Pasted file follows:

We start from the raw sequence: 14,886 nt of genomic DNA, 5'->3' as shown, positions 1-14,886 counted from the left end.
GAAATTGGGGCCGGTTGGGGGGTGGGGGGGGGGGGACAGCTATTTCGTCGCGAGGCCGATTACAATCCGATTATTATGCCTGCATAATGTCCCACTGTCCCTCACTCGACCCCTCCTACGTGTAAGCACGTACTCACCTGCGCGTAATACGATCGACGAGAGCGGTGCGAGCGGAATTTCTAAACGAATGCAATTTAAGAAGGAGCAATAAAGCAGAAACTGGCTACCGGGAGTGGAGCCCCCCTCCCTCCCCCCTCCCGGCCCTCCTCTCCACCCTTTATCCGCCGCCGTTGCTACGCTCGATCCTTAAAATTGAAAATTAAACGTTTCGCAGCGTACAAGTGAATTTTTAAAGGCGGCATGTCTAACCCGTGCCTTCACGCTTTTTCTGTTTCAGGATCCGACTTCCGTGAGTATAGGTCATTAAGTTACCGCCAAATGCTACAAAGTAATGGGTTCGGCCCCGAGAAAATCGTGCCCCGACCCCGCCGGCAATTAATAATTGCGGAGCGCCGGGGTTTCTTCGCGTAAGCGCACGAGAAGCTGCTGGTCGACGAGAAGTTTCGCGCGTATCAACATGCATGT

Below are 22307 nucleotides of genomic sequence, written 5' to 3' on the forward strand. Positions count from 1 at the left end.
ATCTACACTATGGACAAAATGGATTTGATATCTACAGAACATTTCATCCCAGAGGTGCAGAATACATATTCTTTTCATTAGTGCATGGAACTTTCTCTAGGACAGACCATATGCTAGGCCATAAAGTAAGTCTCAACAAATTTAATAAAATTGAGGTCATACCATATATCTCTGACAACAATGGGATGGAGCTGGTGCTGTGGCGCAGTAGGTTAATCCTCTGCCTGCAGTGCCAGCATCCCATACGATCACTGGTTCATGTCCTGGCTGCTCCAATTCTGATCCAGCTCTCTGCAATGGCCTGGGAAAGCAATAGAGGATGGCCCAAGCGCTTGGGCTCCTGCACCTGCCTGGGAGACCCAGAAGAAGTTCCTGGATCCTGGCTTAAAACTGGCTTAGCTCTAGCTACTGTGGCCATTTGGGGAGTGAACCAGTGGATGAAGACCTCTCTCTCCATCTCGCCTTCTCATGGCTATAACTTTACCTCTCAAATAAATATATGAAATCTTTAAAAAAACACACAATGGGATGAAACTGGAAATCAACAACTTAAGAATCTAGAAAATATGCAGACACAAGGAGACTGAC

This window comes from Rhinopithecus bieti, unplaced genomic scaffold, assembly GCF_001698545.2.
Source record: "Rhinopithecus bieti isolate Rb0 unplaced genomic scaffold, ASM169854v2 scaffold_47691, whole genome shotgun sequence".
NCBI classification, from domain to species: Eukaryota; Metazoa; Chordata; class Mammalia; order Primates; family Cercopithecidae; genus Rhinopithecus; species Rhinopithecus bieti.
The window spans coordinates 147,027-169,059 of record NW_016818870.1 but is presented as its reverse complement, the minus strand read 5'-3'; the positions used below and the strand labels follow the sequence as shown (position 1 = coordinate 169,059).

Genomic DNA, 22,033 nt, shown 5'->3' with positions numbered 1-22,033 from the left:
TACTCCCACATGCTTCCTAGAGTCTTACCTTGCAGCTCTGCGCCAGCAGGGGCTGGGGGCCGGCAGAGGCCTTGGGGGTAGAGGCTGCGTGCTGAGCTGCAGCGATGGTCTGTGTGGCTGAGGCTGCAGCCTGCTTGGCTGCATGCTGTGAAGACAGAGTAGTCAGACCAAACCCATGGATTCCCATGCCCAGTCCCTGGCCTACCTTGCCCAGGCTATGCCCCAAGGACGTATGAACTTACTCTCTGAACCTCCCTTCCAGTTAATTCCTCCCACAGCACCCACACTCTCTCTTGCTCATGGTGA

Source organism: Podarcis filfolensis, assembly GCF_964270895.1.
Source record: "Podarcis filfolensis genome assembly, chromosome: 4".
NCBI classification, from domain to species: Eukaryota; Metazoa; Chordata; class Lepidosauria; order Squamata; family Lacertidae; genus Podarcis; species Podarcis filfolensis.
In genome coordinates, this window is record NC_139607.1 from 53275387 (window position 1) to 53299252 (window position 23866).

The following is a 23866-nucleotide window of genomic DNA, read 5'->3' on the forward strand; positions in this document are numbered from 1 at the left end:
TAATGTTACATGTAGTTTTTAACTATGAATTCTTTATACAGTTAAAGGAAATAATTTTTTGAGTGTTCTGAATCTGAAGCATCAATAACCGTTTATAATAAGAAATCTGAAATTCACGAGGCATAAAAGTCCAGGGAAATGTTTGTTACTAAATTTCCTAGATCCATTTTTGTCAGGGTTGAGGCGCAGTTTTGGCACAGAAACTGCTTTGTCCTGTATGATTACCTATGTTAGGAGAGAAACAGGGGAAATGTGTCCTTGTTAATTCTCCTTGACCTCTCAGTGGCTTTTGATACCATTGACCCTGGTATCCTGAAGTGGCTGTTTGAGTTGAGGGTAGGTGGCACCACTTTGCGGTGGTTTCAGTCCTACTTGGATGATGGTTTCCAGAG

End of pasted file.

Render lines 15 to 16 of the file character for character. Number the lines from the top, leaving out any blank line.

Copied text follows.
The following is a 23866-nucleotide window of genomic DNA, read 5'->3' on the forward strand; positions in this document are numbered from 1 at the left end:
TAATGTTACATGTAGTTTTTAACTATGAATTCTTTATACAGTTAAAGGAAATAATTTTTTGAGTGTTCTGAATCTGAAGCATCAATAACCGTTTATAATAAGAAATCTGAAATTCACGAGGCATAAAAGTCCAGGGAAATGTTTGTTACTAAATTTCCTAGATCCATTTTTGTCAGGGTTGAGGCGCAGTTTTGGCACAGAAACTGCTTTGTCCTGTATGATTACCTATGTTAGGAGAGAAACAGGGGAAATGTGTCCTTGTTAATTCTCCTTGACCTCTCAGTGGCTTTTGATACCATTGACCCTGGTATCCTGAAGTGGCTGTTTGAGTTGAGGGTAGGTGGCACCACTTTGCGGTGGTTTCAGTCCTACTTGGATGATGGTTTCCAGAG